Why should a city be beautiful?
The buildings, skylines, art and public space of a city help to make it memorable. As we show in our Design Book: 50 city stories explored, beautiful spaces improve quality of life for residents, and attract visitors. Well-planned spaces inspire interaction.
The historic elements of a city also form its character. Preserving this heritage while encouraging evolution requires a delicate balance.
As humans, we are drawn to the odd, the unusual, the idiosyncratic. It is not illogical, barmy or stupid. It is essential food for the imagination of us all. ” Thomas Heatherwick Heatherwick Studio Founder
One such unusual space is Taipei’s National Taichung Theater. Dubbed the ‘unbuildable building’, it is a new cultural hub for the city and a building that must be seen to be believed. The continuous, curved concrete shell is an ingenious feat of engineering and design. It is a ‘statement‘ building that will inspire locals and attract tourists.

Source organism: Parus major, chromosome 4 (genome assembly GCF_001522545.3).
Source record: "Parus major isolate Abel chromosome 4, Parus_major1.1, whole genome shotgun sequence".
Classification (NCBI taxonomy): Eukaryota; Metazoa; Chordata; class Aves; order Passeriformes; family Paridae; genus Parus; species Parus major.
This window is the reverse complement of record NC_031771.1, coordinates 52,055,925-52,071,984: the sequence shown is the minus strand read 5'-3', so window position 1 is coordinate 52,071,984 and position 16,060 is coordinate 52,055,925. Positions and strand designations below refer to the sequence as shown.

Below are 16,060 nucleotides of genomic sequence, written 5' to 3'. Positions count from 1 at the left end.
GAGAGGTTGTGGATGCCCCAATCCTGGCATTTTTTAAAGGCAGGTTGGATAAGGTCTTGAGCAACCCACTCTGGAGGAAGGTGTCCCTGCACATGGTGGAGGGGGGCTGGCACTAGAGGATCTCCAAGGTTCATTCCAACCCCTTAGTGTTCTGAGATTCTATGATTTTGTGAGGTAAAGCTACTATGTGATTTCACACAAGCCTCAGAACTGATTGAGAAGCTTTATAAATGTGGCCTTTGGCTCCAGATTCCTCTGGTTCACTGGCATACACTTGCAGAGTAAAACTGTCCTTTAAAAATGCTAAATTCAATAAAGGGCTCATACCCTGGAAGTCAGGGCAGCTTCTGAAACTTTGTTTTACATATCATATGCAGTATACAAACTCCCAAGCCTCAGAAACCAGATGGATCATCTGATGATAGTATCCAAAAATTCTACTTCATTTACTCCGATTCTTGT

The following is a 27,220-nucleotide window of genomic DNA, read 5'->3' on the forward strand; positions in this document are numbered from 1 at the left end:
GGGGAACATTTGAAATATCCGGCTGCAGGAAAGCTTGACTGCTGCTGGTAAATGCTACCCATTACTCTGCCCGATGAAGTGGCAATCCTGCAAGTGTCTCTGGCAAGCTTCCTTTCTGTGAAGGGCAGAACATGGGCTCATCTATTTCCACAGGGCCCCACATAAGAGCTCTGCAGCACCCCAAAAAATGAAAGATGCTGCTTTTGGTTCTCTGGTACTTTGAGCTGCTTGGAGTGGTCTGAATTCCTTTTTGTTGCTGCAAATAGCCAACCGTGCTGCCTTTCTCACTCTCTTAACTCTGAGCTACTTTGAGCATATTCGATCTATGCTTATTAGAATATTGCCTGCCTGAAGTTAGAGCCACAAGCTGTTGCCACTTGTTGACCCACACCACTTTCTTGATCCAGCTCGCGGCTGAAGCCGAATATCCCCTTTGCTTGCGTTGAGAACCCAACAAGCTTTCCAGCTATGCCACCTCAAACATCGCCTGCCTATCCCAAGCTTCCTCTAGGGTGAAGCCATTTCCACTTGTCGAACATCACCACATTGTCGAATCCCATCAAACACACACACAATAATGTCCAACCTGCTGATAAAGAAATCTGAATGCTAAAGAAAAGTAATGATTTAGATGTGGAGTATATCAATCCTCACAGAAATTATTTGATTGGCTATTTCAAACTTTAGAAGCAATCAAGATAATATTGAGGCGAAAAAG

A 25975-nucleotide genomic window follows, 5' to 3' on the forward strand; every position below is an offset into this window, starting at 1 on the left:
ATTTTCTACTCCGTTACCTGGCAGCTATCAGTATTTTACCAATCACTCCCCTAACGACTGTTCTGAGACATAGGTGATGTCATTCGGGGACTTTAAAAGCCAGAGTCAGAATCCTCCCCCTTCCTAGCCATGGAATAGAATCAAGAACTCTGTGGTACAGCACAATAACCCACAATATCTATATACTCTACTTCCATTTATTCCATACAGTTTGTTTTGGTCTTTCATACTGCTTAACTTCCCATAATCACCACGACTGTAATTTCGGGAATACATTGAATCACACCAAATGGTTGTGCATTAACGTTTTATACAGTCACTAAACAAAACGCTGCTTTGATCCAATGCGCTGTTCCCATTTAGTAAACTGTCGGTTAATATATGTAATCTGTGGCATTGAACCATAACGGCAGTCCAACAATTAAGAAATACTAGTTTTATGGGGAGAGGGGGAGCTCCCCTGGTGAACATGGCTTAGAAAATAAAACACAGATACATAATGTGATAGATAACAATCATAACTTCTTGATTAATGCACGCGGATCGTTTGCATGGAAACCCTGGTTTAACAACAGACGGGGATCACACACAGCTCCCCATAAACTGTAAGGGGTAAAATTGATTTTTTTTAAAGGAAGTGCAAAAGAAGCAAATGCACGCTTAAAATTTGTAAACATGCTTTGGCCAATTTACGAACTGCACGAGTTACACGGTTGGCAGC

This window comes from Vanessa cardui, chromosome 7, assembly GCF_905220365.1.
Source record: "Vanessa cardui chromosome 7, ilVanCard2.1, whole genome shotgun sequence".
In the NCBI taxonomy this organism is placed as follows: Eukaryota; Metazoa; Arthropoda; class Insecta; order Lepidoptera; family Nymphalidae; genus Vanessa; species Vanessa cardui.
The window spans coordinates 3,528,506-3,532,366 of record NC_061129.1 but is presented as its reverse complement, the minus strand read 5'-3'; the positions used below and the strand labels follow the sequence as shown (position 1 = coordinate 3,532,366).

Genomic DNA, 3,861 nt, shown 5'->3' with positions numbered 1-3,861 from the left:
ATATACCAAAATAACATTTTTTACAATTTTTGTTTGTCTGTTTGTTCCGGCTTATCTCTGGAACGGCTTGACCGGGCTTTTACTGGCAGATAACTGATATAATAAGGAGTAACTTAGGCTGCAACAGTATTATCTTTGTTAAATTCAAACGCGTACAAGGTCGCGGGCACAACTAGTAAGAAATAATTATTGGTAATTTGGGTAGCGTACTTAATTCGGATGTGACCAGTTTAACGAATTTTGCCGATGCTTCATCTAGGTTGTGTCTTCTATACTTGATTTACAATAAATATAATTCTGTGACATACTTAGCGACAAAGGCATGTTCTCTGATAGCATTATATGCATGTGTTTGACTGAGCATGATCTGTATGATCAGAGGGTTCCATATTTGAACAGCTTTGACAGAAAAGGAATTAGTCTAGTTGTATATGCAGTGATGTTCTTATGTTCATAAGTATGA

Buildings should both enhance and respond to the wider city. The skyline was a key consideration in our design for the Singapore Sports Hub. The government didn’t just want a world-class sports facility near the city centre; it wanted a building that retained a connection with the city. The horseshoe-shaped venue has an open end, framing a view of the city skyline. An addition to the cityscape itself, the hub is topped by a spectacular moveable ultra-thin roof: the world’s largest freestanding dome.
Beautiful buildings like the Glasgow School of Art’s Reid Building can be inspiring. Working with Steven Holl Architects, we’ve created a light-filled new building that prompts interaction and provides a complementary contrast to the famous neighbouring building designed by Charles Rennie Mackintosh. We think the master of light and space would have approved.
Design Book: 50 city stories explored
Read an electronic version of the Design Book